A man implanted with a state of the art A.I. tracks down his wife’s killers in Upgrade. Grey Trace (Logan Marshall-Green) is a car mechanic in a feature full-automated future world, whose wife Asha (Melanie Vallejo) is gunned down one night by a group of cybernetically upgraded thugs, who leave Grey a quadriplegic. Grey is approached by reclusive technology developer Eron Keen (Harrison Gilbertson), who offers to implant his experimental new A.I. chip into Grey, which would allow him to regain his movement. It isn’t long before Grey realizes that the A.I. named Stem (Simon Maiden) can directly communicate with Grey and together they try to track down those responsible for killing Asha.
Upgrade is a new science fiction action/thriller, which is the sophomore directorial effort by Australian filmmaker Leigh Whannell (Saw, Insidious). The setting of Upgrade is a futuristic, yet still somewhat plausible world, where computers control nearly every aspect of life. Grey Trace is one of the few analog holdouts, as he spends his days fixing cars that he sells to high end clients. However, Grey’s world falls apart after the automated controls of his wife Asha’s car go out of control and they end up in a seedy part of town, where Asha is murdered in cold blood and Grey is shot in the neck, leaving him completely paralyzed. Months later, Grey is suicidal and frustrated by the lack of progress from police detective Jane Cortez (Betty Gabriel) when he is approached by former client Eron Keen with the offer to secretly implant his new symbiotic A.I. Stem into Grey. Not only does Stem allow Grey to regain the ability to move, but also gives him superhuman abilities that will help in gaining revenge against Asha’s killers.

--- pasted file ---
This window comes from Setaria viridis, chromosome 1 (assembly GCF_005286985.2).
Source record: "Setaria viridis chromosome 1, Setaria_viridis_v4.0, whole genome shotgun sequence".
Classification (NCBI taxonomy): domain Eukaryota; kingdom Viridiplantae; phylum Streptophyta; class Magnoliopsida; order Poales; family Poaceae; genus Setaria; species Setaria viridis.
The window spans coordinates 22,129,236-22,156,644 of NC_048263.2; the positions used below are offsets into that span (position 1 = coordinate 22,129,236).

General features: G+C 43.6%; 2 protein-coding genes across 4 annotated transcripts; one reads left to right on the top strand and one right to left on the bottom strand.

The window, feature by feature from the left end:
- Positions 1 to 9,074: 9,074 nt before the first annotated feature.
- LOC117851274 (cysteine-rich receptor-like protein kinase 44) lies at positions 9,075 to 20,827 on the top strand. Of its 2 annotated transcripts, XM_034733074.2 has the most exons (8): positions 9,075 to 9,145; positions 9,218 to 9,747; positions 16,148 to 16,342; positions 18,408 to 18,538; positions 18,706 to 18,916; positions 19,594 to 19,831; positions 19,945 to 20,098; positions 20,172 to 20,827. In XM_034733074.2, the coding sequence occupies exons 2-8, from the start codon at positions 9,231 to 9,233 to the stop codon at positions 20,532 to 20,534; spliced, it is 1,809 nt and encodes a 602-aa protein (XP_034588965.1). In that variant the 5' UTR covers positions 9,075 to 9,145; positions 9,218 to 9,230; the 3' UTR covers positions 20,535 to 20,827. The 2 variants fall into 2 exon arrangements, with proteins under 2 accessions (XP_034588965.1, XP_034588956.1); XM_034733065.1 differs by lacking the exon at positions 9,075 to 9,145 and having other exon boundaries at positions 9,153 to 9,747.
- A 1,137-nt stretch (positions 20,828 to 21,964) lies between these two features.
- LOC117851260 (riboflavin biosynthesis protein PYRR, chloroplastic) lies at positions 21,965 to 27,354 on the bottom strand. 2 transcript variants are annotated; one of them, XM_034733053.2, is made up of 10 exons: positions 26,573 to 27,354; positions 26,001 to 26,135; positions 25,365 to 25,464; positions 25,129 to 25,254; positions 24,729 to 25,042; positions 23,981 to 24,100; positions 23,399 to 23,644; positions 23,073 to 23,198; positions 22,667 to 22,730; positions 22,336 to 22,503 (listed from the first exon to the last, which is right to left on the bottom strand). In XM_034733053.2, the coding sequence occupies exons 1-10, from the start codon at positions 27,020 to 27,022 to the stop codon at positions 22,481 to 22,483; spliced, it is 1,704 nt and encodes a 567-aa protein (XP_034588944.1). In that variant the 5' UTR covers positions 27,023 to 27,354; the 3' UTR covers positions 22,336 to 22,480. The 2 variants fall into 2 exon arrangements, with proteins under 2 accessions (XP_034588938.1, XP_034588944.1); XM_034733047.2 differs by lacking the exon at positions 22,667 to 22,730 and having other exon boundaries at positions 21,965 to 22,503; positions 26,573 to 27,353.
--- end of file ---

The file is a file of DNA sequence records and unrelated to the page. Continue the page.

While not really a fault of the film in of itself, I can probably name at least five other science fiction films that Upgrade can easily be compared to. Some of the films I was reminded about while watching Upgrade include Blade Runner, Robocop, Minority Report and even the independent 2013 British film The Machine, the latter of which I still believe is an underappreciated modern sci-fi gem. Leigh Whannell also doesn’t stray to far from his horror roots, with Upgrade featuring some quite gory violence, often the result of Grey’s new superhuman fighting abilities given to him by Stem. The interactions between Grey and Stem also add a level of dark humour to the film, as Stem often responds in the way you would expect an artificial intelligence to do so.
While I do have to admit that Upgrade was a better directorial effort for Leigh Whannell than Insidious Chapter 3 was, it is ultimately just a rehash of a story told in countless other science fiction film. That said, it is at least an entertaining watch.